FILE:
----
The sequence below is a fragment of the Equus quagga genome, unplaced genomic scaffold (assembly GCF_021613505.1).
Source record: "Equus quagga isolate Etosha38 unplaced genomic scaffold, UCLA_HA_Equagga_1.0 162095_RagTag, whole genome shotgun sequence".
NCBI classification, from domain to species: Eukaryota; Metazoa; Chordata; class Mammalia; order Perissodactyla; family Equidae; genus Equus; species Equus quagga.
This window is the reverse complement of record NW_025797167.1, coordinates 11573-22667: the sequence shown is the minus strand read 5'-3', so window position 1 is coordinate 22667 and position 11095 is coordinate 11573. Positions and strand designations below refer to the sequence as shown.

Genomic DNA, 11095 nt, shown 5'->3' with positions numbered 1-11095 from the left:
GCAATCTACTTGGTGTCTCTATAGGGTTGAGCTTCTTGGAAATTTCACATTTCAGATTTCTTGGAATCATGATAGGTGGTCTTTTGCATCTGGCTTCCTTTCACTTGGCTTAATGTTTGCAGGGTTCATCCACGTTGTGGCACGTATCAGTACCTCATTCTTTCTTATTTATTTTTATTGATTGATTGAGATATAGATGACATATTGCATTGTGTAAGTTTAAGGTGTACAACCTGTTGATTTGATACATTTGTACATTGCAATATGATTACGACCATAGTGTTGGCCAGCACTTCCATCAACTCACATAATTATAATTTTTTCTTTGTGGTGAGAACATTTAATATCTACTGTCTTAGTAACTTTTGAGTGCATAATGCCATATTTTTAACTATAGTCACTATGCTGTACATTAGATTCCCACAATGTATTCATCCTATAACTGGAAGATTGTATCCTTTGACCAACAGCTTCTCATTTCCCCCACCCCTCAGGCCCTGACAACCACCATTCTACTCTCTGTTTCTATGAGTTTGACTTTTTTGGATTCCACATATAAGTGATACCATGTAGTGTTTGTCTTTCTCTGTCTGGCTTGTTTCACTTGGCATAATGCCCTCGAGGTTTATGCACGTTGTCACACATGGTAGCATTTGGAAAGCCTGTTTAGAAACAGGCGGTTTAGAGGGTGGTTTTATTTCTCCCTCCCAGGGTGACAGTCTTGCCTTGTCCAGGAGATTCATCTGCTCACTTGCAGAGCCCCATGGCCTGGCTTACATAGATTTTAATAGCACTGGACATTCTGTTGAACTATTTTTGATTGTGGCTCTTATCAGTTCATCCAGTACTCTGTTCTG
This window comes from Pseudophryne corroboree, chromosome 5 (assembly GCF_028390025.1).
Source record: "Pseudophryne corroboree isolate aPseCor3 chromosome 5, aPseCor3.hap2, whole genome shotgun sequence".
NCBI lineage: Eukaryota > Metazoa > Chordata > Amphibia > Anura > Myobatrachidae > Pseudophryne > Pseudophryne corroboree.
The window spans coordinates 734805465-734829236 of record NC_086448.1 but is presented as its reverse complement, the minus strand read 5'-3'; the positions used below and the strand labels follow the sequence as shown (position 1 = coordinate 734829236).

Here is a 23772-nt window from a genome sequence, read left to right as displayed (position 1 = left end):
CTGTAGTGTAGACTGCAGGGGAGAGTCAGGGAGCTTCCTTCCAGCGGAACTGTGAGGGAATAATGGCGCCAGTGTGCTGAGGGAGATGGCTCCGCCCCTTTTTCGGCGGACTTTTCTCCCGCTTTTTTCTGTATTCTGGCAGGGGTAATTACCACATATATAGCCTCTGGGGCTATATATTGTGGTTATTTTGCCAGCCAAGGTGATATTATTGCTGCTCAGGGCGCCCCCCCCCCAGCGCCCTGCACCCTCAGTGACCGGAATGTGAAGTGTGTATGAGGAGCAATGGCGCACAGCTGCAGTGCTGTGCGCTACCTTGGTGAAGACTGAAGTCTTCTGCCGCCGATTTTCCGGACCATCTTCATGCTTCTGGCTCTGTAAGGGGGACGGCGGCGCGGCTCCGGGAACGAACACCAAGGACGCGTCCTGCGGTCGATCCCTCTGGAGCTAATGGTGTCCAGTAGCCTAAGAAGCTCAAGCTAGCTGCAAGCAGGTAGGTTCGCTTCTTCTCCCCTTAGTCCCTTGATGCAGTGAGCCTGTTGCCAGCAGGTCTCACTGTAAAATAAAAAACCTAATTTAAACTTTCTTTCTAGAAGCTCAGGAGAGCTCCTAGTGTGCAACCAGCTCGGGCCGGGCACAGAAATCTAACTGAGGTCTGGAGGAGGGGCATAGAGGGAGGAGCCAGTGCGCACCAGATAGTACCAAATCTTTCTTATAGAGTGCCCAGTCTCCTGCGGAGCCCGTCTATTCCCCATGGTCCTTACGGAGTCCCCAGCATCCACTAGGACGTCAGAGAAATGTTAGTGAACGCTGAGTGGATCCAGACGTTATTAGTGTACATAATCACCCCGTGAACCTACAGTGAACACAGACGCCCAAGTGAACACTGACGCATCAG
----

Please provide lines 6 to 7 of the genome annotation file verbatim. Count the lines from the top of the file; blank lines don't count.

GCAATCTACTTGGTGTCTCTATAGGGTTGAGCTTCTTGGAAATTTCACATTTCAGATTTCTTGGAATCATGATAGGTGGTCTTTTGCATCTGGCTTCCTTTCACTTGGCTTAATGTTTGCAGGGTTCATCCACGTTGTGGCACGTATCAGTACCTCATTCTTTCTTATTTATTTTTATTGATTGATTGAGATATAGATGACATATTGCATTGTGTAAGTTTAAGGTGTACAACCTGTTGATTTGATACATTTGTACATTGCAATATGATTACGACCATAGTGTTGGCCAGCACTTCCATCAACTCACATAATTATAATTTTTTCTTTGTGGTGAGAACATTTAATATCTACTGTCTTAGTAACTTTTGAGTGCATAATGCCATATTTTTAACTATAGTCACTATGCTGTACATTAGATTCCCACAATGTATTCATCCTATAACTGGAAGATTGTATCCTTTGACCAACAGCTTCTCATTTCCCCCACCCCTCAGGCCCTGACAACCACCATTCTACTCTCTGTTTCTATGAGTTTGACTTTTTTGGATTCCACATATAAGTGATACCATGTAGTGTTTGTCTTTCTCTGTCTGGCTTGTTTCACTTGGCATAATGCCCTCGAGGTTTATGCACGTTGTCACACATGGTAGCATTTGGAAAGCCTGTTTAGAAACAGGCGGTTTAGAGGGTGGTTTTATTTCTCCCTCCCAGGGTGACAGTCTTGCCTTGTCCAGGAGATTCATCTGCTCACTTGCAGAGCCCCATGGCCTGGCTTACATAGATTTTAATAGCACTGGACATTCTGTTGAACTATTTTTGATTGTGGCTCTTATCAGTTCATCCAGTACTCTGTTCTG
This window comes from Pseudophryne corroboree, chromosome 5 (assembly GCF_028390025.1).